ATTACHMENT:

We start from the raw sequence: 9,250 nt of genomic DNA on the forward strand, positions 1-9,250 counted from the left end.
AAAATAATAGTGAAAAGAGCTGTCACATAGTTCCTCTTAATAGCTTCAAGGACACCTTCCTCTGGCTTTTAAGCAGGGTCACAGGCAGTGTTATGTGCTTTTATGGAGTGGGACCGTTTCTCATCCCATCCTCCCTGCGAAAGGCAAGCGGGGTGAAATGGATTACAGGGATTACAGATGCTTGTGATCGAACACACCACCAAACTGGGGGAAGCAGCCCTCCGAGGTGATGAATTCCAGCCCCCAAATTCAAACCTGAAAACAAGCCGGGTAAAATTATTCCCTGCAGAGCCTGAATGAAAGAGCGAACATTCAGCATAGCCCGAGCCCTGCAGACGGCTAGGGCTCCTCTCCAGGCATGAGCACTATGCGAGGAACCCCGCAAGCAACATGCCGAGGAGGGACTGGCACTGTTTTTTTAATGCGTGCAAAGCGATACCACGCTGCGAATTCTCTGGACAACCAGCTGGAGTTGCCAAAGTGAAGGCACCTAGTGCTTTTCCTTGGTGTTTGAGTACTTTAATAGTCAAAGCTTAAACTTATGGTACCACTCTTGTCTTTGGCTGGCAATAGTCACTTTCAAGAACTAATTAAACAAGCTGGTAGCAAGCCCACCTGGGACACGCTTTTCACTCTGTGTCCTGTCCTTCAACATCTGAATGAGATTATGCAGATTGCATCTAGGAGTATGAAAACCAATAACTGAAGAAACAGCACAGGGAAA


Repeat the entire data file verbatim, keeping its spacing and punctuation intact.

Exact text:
We start from the raw sequence: 9,250 nt of genomic DNA on the forward strand, positions 1-9,250 counted from the left end.
AAAATAATAGTGAAAAGAGCTGTCACATAGTTCCTCTTAATAGCTTCAAGGACACCTTCCTCTGGCTTTTAAGCAGGGTCACAGGCAGTGTTATGTGCTTTTATGGAGTGGGACCGTTTCTCATCCCATCCTCCCTGCGAAAGGCAAGCGGGGTGAAATGGATTACAGGGATTACAGATGCTTGTGATCGAACACACCACCAAACTGGGGGAAGCAGCCCTCCGAGGTGATGAATTCCAGCCCCCAAATTCAAACCTGAAAACAAGCCGGGTAAAATTATTCCCTGCAGAGCCTGAATGAAAGAGCGAACATTCAGCATAGCCCGAGCCCTGCAGACGGCTAGGGCTCCTCTCCAGGCATGAGCACTATGCGAGGAACCCCGCAAGCAACATGCCGAGGAGGGACTGGCACTGTTTTTTTAATGCGTGCAAAGCGATACCACGCTGCGAATTCTCTGGACAACCAGCTGGAGTTGCCAAAGTGAAGGCACCTAGTGCTTTTCCTTGGTGTTTGAGTACTTTAATAGTCAAAGCTTAAACTTATGGTACCACTCTTGTCTTTGGCTGGCAATAGTCACTTTCAAGAACTAATTAAACAAGCTGGTAGCAAGCCCACCTGGGACACGCTTTTCACTCTGTGTCCTGTCCTTCAACATCTGAATGAGATTATGCAGATTGCATCTAGGAGTATGAAAACCAATAACTGAAGAAACAGCACAGGGAAA